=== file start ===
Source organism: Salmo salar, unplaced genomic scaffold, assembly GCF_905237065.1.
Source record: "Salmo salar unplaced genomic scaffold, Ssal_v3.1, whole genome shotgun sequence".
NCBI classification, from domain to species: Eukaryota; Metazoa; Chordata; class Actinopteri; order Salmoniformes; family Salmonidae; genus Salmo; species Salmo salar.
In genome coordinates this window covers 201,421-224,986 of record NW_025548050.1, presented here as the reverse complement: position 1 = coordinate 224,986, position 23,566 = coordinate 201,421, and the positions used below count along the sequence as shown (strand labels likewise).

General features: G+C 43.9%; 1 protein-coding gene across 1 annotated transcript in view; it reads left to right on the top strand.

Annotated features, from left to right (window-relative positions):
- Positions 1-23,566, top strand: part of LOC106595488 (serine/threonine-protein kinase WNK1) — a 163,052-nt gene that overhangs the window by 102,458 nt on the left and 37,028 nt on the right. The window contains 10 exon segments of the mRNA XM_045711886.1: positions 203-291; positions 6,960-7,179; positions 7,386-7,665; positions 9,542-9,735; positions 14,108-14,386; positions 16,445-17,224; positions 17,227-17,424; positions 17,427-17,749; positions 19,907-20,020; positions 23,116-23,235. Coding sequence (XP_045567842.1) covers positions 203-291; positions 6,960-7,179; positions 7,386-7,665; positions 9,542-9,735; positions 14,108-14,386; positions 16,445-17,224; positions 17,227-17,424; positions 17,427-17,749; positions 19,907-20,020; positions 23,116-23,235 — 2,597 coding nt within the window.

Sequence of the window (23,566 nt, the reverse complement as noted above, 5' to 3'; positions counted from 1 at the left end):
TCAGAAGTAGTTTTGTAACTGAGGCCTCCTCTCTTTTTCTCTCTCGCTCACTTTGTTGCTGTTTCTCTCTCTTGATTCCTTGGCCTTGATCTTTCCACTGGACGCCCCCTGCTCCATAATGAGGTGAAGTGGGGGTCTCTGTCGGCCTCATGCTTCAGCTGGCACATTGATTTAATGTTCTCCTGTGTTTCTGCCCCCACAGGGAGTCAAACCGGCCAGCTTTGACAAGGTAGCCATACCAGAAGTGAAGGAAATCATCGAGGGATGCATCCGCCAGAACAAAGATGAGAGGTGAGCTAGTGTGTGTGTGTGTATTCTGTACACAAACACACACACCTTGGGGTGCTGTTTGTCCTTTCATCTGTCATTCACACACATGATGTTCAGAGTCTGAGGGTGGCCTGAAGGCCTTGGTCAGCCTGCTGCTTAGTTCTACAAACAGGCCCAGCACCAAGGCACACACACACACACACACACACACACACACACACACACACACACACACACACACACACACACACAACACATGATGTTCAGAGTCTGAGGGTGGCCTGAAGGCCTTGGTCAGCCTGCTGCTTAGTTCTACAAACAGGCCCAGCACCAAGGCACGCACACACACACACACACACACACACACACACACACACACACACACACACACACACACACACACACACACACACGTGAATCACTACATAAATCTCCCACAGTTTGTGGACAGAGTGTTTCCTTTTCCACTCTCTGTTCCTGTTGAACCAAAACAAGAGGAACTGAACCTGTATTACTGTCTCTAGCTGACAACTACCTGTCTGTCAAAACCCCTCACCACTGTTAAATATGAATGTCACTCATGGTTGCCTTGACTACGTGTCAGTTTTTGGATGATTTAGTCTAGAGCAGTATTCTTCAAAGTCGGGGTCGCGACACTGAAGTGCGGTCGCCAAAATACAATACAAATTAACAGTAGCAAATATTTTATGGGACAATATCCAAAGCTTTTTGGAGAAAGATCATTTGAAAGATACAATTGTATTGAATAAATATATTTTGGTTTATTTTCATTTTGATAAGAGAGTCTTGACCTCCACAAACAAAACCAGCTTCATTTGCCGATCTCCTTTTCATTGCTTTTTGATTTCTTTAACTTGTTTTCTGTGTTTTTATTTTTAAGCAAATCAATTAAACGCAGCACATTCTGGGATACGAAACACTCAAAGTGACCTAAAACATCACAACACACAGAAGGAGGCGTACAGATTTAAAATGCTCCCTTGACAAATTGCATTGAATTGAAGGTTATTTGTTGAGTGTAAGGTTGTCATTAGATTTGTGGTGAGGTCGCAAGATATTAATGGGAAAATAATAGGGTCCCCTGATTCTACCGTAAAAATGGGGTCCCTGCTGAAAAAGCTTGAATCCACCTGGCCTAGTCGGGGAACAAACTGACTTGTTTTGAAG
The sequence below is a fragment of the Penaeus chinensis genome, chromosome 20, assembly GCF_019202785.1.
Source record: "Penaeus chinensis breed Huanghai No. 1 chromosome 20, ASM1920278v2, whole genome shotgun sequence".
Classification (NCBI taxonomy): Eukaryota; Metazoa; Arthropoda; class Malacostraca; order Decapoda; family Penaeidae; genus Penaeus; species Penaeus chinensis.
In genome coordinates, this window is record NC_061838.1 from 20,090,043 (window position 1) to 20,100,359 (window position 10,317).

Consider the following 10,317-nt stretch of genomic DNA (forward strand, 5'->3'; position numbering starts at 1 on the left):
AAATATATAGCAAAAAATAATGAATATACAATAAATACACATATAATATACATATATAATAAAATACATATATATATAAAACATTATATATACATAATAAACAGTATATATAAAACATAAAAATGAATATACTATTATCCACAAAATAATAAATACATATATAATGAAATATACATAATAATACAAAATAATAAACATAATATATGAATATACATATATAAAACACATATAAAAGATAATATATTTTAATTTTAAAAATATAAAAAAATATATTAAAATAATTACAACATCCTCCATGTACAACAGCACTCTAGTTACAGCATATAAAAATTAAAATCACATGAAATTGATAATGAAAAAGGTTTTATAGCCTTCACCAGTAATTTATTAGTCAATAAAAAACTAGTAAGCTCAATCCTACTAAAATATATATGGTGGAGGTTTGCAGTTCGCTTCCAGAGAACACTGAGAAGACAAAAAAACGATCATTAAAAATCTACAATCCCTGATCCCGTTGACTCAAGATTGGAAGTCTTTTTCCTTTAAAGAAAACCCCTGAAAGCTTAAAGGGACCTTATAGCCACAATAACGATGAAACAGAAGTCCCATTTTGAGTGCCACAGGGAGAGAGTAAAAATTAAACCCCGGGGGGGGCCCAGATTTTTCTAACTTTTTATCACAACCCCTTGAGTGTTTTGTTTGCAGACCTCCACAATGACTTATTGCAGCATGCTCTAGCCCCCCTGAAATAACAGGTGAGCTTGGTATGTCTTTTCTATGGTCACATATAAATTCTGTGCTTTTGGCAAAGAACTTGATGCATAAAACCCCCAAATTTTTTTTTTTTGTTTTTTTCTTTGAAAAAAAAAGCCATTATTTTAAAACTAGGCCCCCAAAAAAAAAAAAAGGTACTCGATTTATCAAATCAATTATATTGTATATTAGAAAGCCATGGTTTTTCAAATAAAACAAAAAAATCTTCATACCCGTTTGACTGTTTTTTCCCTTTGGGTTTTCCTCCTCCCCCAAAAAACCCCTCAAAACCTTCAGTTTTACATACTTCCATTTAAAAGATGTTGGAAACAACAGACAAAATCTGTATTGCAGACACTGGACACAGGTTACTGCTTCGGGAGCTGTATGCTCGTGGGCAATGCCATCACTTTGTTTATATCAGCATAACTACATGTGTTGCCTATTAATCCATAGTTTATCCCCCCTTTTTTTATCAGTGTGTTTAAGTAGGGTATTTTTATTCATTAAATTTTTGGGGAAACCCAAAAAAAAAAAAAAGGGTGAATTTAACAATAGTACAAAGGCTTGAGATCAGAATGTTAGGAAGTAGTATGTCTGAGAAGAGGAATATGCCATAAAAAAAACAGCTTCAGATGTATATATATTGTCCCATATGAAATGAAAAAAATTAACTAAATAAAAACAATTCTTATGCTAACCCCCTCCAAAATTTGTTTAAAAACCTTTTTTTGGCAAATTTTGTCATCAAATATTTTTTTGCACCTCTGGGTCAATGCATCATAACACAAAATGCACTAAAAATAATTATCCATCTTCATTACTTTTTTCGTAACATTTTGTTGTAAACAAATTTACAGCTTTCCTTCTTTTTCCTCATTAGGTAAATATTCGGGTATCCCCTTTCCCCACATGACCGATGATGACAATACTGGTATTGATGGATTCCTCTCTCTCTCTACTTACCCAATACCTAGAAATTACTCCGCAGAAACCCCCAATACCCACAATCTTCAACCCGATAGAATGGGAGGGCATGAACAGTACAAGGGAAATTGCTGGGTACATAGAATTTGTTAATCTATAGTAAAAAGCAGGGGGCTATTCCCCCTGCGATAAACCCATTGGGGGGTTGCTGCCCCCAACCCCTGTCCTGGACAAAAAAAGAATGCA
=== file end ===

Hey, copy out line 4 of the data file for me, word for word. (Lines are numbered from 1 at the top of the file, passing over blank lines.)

In genome coordinates this window covers 201,421-224,986 of record NW_025548050.1, presented here as the reverse complement: position 1 = coordinate 224,986, position 23,566 = coordinate 201,421, and the positions used below count along the sequence as shown (strand labels likewise).